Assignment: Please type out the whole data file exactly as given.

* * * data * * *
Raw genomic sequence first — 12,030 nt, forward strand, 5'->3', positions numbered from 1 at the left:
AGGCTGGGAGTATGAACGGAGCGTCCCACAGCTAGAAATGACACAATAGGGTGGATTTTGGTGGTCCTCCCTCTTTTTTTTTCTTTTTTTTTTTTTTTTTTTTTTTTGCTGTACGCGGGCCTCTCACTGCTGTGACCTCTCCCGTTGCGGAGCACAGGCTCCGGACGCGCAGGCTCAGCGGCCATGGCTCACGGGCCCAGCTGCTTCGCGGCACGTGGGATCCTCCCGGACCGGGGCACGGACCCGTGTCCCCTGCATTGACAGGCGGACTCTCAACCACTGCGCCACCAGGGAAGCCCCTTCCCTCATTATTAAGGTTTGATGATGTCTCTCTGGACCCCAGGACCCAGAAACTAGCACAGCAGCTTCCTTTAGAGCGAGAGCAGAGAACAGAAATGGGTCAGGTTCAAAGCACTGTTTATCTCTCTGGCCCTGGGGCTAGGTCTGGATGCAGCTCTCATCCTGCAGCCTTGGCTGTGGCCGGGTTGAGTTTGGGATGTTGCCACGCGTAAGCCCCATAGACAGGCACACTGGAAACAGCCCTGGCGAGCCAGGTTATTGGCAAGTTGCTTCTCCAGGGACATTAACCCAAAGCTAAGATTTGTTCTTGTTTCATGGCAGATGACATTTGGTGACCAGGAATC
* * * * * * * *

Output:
Raw genomic sequence first — 12,030 nt, forward strand, 5'->3', positions numbered from 1 at the left:
AGGCTGGGAGTATGAACGGAGCGTCCCACAGCTAGAAATGACACAATAGGGTGGATTTTGGTGGTCCTCCCTCTTTTTTTTTCTTTTTTTTTTTTTTTTTTTTTTTTGCTGTACGCGGGCCTCTCACTGCTGTGACCTCTCCCGTTGCGGAGCACAGGCTCCGGACGCGCAGGCTCAGCGGCCATGGCTCACGGGCCCAGCTGCTTCGCGGCACGTGGGATCCTCCCGGACCGGGGCACGGACCCGTGTCCCCTGCATTGACAGGCGGACTCTCAACCACTGCGCCACCAGGGAAGCCCCTTCCCTCATTATTAAGGTTTGATGATGTCTCTCTGGACCCCAGGACCCAGAAACTAGCACAGCAGCTTCCTTTAGAGCGAGAGCAGAGAACAGAAATGGGTCAGGTTCAAAGCACTGTTTATCTCTCTGGCCCTGGGGCTAGGTCTGGATGCAGCTCTCATCCTGCAGCCTTGGCTGTGGCCGGGTTGAGTTTGGGATGTTGCCACGCGTAAGCCCCATAGACAGGCACACTGGAAACAGCCCTGGCGAGCCAGGTTATTGGCAAGTTGCTTCTCCAGGGACATTAACCCAAAGCTAAGATTTGTTCTTGTTTCATGGCAGATGACATTTGGTGACCAGGAATC